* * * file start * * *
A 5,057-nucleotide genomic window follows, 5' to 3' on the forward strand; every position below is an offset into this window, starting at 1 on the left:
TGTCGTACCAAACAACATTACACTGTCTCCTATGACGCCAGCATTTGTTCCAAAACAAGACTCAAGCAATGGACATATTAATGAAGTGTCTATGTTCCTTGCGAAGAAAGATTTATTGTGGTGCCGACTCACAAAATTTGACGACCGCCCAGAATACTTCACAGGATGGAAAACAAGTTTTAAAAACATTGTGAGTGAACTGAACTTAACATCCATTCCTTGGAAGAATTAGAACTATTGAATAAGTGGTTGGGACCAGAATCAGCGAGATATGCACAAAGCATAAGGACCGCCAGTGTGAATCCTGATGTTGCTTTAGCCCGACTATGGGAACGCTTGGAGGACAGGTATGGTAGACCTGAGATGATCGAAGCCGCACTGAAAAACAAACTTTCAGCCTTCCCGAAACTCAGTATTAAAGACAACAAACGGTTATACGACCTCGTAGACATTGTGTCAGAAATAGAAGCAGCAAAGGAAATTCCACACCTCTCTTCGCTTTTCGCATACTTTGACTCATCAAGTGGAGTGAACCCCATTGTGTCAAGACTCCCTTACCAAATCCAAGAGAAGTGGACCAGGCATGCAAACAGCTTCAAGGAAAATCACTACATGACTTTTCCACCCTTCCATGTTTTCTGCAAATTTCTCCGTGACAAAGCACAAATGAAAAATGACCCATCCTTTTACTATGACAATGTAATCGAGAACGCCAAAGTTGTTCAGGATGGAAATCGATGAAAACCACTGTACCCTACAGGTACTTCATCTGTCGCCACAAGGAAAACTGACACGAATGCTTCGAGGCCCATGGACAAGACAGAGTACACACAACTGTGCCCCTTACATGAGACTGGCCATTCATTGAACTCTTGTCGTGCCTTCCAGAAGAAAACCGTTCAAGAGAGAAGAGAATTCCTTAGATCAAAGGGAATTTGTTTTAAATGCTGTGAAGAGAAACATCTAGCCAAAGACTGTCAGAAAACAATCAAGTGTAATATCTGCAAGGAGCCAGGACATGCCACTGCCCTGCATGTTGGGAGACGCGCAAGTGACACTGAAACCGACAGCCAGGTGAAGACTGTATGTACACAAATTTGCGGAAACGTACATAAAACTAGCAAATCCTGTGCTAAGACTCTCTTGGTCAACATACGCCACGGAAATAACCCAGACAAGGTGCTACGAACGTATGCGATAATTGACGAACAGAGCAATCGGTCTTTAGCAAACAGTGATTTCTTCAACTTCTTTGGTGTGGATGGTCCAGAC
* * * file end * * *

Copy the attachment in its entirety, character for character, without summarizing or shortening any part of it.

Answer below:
A 5,057-nucleotide genomic window follows, 5' to 3' on the forward strand; every position below is an offset into this window, starting at 1 on the left:
TGTCGTACCAAACAACATTACACTGTCTCCTATGACGCCAGCATTTGTTCCAAAACAAGACTCAAGCAATGGACATATTAATGAAGTGTCTATGTTCCTTGCGAAGAAAGATTTATTGTGGTGCCGACTCACAAAATTTGACGACCGCCCAGAATACTTCACAGGATGGAAAACAAGTTTTAAAAACATTGTGAGTGAACTGAACTTAACATCCATTCCTTGGAAGAATTAGAACTATTGAATAAGTGGTTGGGACCAGAATCAGCGAGATATGCACAAAGCATAAGGACCGCCAGTGTGAATCCTGATGTTGCTTTAGCCCGACTATGGGAACGCTTGGAGGACAGGTATGGTAGACCTGAGATGATCGAAGCCGCACTGAAAAACAAACTTTCAGCCTTCCCGAAACTCAGTATTAAAGACAACAAACGGTTATACGACCTCGTAGACATTGTGTCAGAAATAGAAGCAGCAAAGGAAATTCCACACCTCTCTTCGCTTTTCGCATACTTTGACTCATCAAGTGGAGTGAACCCCATTGTGTCAAGACTCCCTTACCAAATCCAAGAGAAGTGGACCAGGCATGCAAACAGCTTCAAGGAAAATCACTACATGACTTTTCCACCCTTCCATGTTTTCTGCAAATTTCTCCGTGACAAAGCACAAATGAAAAATGACCCATCCTTTTACTATGACAATGTAATCGAGAACGCCAAAGTTGTTCAGGATGGAAATCGATGAAAACCACTGTACCCTACAGGTACTTCATCTGTCGCCACAAGGAAAACTGACACGAATGCTTCGAGGCCCATGGACAAGACAGAGTACACACAACTGTGCCCCTTACATGAGACTGGCCATTCATTGAACTCTTGTCGTGCCTTCCAGAAGAAAACCGTTCAAGAGAGAAGAGAATTCCTTAGATCAAAGGGAATTTGTTTTAAATGCTGTGAAGAGAAACATCTAGCCAAAGACTGTCAGAAAACAATCAAGTGTAATATCTGCAAGGAGCCAGGACATGCCACTGCCCTGCATGTTGGGAGACGCGCAAGTGACACTGAAACCGACAGCCAGGTGAAGACTGTATGTACACAAATTTGCGGAAACGTACATAAAACTAGCAAATCCTGTGCTAAGACTCTCTTGGTCAACATACGCCACGGAAATAACCCAGACAAGGTGCTACGAACGTATGCGATAATTGACGAACAGAGCAATCGGTCTTTAGCAAACAGTGATTTCTTCAACTTCTTTGGTGTGGATGGTCCAGAC